Many Americans with a heart for service and adventure are drawn to the Peace Corps. Yet often, they worry about what their years of Peace Corps service will mean for their career and their hireability when they return.
It can be tough to take two years out of your life to devote to service in a foreign country, even if you are gaining valuable hands-on experience in sustainable development.
Returning home from your time with the Peace Corps can involve some tough adjustments. In addition to your re-acclimation to American life and culture, you are also suddenly need to translate your service years into a career path and life that you want.
Getting a master’s degree in a field related to environmental service and sustainability in conjunction with your Peace Corps service can be a fantastic way to transition from hands-on experience to career-focused marketability.
If you’re deciding between Peace Corps and a career move like graduate school, consider combining both of these experiences into one rich and ultimately career-focused experience.
Not Sure How This Could Work? Here Are Some Student Stories to Inspire You
Like hundreds of American graduate students over the past 30 years, Danielle Salisbury combined Peace Corps service with a master’s degree. She first took Bard College’s integrated first-year of graduate courses before entering the Peace Corps, then used the multi-year international experience as a stepping stone for research and her master’s capstone.
Danielle’s master’s thesis assessed whether citizens value the environmental programming in the Mexican reserve where she worked. “I developed a meaningful thesis project that will benefit not only my community, but the biosphere reserve to which it belongs,” Danielle reports. “I could not have done this without the Peace Corps. It was the perfect complement to my master’s degree.”
In her final year of service, Danielle was in touch with her Master’s Project advisor, developing a thesis project. She then returned from the Peace Corps and stepped back into Bard’s graduate program. She graduated last spring with her Master of Science degree in Environmental Policy, winning a highly competitive job as an Energy and Environment Educator for Cornell Extension.
Another Bard graduate student, Sonia Slavinsky interned in Ghana, working remotely with her thesis advisor on her capstone. She leveraged those experiences to find work in-country after completing her MS, and is now employed with an organic certification company in the UK.
When Margaux Granat returned from Peace Corps service in Armenia in 2013, she knew she wanted to pursue a career that combined climate adaptation and sustainable development. In the process of earning an MS in Climate Science and Policy from Bard College, she landed an internship at the Global Gender Office of the International Union for the Conservation of Nature (IUCN). She went on to spend four years working as a Policy Specialist focused on women’s empowerment and climate change adaptation.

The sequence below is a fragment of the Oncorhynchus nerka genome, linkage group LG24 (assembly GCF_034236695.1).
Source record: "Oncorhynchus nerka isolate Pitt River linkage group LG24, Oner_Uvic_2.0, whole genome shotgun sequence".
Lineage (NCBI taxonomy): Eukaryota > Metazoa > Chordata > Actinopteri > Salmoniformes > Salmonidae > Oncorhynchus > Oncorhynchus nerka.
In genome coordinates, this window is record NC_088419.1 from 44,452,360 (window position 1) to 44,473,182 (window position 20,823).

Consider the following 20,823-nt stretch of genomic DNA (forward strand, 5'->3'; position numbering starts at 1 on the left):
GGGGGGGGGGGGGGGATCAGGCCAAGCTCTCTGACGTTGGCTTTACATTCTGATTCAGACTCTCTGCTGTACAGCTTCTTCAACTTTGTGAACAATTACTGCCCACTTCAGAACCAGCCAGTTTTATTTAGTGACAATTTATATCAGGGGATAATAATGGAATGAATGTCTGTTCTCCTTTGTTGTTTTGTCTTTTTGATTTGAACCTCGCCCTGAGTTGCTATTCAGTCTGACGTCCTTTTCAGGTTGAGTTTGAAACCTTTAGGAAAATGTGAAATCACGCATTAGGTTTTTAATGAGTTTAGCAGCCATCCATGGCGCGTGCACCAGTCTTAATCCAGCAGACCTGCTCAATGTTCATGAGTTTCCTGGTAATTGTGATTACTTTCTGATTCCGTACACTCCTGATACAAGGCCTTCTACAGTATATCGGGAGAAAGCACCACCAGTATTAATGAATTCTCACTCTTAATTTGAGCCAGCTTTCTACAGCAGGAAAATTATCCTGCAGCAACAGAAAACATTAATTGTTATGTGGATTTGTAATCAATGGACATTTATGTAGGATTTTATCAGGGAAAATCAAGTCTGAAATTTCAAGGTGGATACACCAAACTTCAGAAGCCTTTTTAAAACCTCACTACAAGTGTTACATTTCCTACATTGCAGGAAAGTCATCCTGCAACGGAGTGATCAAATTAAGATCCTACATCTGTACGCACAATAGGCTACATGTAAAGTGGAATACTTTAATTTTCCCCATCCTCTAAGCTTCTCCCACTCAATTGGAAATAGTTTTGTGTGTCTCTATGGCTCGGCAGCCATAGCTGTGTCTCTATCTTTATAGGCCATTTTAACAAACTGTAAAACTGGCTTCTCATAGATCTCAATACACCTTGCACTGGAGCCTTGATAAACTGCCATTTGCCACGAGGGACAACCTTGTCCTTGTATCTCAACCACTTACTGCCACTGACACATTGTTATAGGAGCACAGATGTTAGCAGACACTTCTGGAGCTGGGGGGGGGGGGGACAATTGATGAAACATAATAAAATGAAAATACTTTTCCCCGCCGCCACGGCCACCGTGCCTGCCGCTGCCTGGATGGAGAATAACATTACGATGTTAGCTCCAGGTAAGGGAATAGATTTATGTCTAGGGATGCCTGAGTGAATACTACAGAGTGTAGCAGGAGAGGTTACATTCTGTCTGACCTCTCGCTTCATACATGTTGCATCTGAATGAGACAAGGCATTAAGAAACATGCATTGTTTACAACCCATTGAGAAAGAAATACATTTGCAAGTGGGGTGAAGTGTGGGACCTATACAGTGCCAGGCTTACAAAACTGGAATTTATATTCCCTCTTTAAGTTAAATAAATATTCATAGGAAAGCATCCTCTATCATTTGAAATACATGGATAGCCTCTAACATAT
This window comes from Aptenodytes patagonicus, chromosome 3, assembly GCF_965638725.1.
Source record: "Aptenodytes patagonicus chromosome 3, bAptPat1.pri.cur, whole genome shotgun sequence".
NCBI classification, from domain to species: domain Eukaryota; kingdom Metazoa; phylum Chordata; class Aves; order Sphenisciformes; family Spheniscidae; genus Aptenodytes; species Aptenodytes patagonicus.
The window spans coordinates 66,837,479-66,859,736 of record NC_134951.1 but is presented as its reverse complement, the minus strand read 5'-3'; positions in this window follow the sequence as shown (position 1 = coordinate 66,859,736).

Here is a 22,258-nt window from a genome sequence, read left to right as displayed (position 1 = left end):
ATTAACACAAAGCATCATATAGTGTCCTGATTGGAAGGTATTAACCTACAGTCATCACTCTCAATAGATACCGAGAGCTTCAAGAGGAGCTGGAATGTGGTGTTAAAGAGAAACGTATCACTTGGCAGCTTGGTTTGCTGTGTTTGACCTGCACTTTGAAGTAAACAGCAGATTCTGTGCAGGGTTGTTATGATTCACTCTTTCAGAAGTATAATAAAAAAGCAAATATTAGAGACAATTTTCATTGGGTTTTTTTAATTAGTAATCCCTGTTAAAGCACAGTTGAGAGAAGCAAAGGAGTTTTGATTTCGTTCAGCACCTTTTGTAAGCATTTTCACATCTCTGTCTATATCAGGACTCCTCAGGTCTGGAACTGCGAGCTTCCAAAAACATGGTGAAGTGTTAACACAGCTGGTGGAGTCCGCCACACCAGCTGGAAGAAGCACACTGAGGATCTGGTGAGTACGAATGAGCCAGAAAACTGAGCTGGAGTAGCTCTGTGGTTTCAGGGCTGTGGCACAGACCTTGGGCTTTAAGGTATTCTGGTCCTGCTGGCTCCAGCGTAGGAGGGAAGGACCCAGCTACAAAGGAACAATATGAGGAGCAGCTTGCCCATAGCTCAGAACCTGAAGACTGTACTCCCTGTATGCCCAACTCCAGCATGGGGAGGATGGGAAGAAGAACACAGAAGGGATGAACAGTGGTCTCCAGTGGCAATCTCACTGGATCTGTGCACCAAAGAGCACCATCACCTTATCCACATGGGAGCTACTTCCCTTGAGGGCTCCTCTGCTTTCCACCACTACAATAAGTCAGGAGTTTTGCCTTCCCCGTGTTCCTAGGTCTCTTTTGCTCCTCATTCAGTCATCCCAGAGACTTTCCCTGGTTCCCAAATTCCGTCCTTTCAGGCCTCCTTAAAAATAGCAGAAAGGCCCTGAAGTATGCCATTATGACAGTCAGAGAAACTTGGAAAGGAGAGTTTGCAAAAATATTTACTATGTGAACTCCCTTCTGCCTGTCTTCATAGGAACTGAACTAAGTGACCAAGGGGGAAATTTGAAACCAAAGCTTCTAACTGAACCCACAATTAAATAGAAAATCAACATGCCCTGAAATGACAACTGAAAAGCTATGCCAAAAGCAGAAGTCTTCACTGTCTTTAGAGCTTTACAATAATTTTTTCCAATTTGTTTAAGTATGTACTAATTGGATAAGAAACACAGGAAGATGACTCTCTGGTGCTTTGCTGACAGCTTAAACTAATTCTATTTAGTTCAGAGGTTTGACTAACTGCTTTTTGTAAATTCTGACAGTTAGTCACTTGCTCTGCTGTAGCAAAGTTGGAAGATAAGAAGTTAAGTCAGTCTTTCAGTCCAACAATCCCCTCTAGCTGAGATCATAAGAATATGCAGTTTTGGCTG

Find a Career-Focused Master's Degree
Margaux’s successful transition from Peace Corps service into her career in policy was due to her wisdom in selecting a career-focused master’s degree. Not only did she grow in knowledge and skills through her graduate degree, she tapped into a community that emphasizes career development and job placement through extensive internships and consulting opportunities.
Margaux is not the only RPCV who has used a career-focused master’s degree as the perfect segway from her years of service to her career in sustainability. Other positions held by RPCV’s after graduation from Bard programs include:
- Program Officer at Local Governments for Sustainability;
- Relationship Manager, The Nature Conservancy;
- Education Coordinator, Clean Memphis;
- Energy Efficiency Officer, Eversource.
As was the case with Margaux’s internship at the IUCN, 30%-50% of the time, internships for Bard students turn directly into jobs. Even if they don’t, all of the graduate students at Bard have gone through a mentored job search, and have substantive, high-level professional work on their resumes. For example, RPCVs at Bard have interned at the UN Development Program in Thailand; the UN Environment Program in Geneva, and at the Woodrow Wilson Center at Princeton.
Combining Graduate Education with the Peace Corps Is the Way to Go
“Combining Peace Corps with a Masters is really the best way to go,” according to Dr. Eban Goodstein, director of Graduate Programs in Sustainability at Bard. “Not only do students bring greater expertise to their service, but they also get much more out of it. Peace Corps-inspired thesis projects really benefit the country in which students serve. They create powerful foundations for subsequent careers in sustainable development.”
Until last year, the Peace Corps had a formal program called Master’s International that supported students to integrate Peace Corps service into a number of graduate degrees around the country. Sadly, Master’s International has closed its doors. In announcing the program closure, the Peace Corps said the decision to shutter MI was a difficult one as the agency shifted priorities.
But the option to combine Peace Corps service with master’s education lives on at Bard. “This is too good an opportunity for our students to let it go,” said Dr. Goodstein.
In fact, Bard offers generous scholarship support for both RPCVs and for students combining the Peace Corps with their master’s study. These Paul D. Coverdell Fellowships at Bard reflect the value we place on the experience and commitment of our returned and future PCV’s.
If you’re trying to decide between Peace Corps and a master’s degree, think about combining the two experiences for real career success. Bard College helps volunteers and students get the best possible mix of academic training, further real world experience, and career development to build meaningful lifetime work.